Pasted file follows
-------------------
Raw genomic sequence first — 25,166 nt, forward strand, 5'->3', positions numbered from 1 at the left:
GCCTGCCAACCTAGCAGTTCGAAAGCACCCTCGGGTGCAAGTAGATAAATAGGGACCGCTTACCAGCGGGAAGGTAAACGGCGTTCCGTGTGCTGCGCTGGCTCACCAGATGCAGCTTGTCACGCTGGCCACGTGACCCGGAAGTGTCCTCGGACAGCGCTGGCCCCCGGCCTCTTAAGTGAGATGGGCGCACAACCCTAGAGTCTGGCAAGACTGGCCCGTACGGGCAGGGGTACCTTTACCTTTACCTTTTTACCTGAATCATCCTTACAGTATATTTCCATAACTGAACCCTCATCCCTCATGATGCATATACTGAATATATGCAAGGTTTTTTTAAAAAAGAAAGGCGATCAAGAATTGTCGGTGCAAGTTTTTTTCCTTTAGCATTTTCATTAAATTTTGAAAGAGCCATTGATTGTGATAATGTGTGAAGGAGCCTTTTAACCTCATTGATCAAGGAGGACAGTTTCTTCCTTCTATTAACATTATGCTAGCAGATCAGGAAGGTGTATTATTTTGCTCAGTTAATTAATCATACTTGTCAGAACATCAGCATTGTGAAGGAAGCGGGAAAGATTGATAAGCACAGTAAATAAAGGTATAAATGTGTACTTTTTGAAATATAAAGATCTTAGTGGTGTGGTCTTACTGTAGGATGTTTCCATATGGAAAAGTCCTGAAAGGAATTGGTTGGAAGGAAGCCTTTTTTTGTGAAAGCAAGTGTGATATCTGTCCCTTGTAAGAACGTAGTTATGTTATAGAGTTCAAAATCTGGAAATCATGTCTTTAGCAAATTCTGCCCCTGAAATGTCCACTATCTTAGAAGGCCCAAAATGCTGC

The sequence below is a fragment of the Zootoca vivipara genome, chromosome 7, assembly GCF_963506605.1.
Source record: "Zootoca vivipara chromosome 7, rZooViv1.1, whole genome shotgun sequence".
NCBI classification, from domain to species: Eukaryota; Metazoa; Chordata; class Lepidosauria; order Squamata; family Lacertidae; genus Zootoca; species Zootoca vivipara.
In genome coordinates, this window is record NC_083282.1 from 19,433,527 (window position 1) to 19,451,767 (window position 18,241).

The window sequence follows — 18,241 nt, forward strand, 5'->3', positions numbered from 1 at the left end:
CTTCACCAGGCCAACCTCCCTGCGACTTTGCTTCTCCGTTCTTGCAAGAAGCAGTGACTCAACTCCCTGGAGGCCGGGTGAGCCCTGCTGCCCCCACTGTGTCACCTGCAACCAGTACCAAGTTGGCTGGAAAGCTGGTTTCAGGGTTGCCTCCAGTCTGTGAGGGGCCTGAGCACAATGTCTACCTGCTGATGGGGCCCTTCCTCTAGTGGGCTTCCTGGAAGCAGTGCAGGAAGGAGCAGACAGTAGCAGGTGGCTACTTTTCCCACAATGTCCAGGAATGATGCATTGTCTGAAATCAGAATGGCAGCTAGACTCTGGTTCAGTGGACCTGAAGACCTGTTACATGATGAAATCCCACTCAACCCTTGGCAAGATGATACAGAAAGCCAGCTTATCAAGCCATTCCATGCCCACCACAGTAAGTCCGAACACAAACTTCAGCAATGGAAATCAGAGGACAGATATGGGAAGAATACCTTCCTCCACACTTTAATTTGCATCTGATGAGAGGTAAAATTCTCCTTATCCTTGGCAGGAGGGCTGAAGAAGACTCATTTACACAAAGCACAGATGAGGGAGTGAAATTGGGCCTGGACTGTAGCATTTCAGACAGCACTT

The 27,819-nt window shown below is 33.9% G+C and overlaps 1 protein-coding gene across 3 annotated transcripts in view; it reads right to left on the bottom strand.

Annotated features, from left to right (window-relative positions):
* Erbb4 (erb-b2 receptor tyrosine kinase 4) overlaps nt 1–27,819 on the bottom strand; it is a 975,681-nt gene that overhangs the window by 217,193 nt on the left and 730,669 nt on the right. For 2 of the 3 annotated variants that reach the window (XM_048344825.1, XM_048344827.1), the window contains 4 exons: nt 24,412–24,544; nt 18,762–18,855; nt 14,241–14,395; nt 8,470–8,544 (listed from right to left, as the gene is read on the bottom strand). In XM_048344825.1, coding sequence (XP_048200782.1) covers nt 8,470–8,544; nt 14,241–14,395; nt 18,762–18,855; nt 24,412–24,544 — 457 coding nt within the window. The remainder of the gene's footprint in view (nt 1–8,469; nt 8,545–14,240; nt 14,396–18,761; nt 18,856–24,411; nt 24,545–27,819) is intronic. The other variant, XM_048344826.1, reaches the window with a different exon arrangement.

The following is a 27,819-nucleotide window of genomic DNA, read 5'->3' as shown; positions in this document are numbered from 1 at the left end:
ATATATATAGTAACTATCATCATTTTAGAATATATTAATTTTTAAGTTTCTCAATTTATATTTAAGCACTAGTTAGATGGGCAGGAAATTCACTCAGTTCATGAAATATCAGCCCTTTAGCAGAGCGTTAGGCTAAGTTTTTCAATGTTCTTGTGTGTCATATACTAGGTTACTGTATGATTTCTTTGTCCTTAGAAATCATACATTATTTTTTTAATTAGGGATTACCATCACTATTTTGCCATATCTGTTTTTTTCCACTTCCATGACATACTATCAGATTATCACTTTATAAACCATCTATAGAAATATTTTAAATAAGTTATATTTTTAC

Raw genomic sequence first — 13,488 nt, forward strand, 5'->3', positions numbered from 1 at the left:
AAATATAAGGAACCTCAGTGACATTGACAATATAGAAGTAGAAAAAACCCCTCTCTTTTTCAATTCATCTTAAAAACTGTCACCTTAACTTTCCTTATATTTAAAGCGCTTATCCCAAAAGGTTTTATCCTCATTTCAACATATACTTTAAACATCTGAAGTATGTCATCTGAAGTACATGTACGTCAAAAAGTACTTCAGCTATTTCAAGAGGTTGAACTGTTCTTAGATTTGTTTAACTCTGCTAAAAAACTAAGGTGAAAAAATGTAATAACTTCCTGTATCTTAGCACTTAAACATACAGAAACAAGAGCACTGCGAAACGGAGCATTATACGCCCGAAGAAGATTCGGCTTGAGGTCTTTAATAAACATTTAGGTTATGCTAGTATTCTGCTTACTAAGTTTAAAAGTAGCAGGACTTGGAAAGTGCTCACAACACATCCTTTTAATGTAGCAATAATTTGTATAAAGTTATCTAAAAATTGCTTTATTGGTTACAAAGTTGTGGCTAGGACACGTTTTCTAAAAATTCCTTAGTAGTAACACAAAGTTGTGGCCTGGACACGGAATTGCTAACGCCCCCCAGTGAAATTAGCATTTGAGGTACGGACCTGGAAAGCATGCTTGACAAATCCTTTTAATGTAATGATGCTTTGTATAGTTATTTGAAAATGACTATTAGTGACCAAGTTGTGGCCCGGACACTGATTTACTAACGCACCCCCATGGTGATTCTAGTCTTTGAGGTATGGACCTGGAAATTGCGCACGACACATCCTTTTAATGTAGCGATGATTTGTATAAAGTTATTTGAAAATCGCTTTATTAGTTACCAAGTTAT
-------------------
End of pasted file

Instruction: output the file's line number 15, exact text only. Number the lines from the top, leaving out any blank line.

AAATATAAGGAACCTCAGTGACATTGACAATATAGAAGTAGAAAAAACCCCTCTCTTTTTCAATTCATCTTAAAAACTGTCACCTTAACTTTCCTTATATTTAAAGCGCTTATCCCAAAAGGTTTTATCCTCATTTCAACATATACTTTAAACATCTGAAGTATGTCATCTGAAGTACATGTACGTCAAAAAGTACTTCAGCTATTTCAAGAGGTTGAACTGTTCTTAGATTTGTTTAACTCTGCTAAAAAACTAAGGTGAAAAAATGTAATAACTTCCTGTATCTTAGCACTTAAACATACAGAAACAAGAGCACTGCGAAACGGAGCATTATACGCCCGAAGAAGATTCGGCTTGAGGTCTTTAATAAACATTTAGGTTATGCTAGTATTCTGCTTACTAAGTTTAAAAGTAGCAGGACTTGGAAAGTGCTCACAACACATCCTTTTAATGTAGCAATAATTTGTATAAAGTTATCTAAAAATTGCTTTATTGGTTACAAAGTTGTGGCTAGGACACGTTTTCTAAAAATTCCTTAGTAGTAACACAAAGTTGTGGCCTGGACACGGAATTGCTAACGCCCCCCAGTGAAATTAGCATTTGAGGTACGGACCTGGAAAGCATGCTTGACAAATCCTTTTAATGTAATGATGCTTTGTATAGTTATTTGAAAATGACTATTAGTGACCAAGTTGTGGCCCGGACACTGATTTACTAACGCACCCCCATGGTGATTCTAGTCTTTGAGGTATGGACCTGGAAATTGCGCACGACACATCCTTTTAATGTAGCGATGATTTGTATAAAGTTATTTGAAAATCGCTTTATTAGTTACCAAGTTAT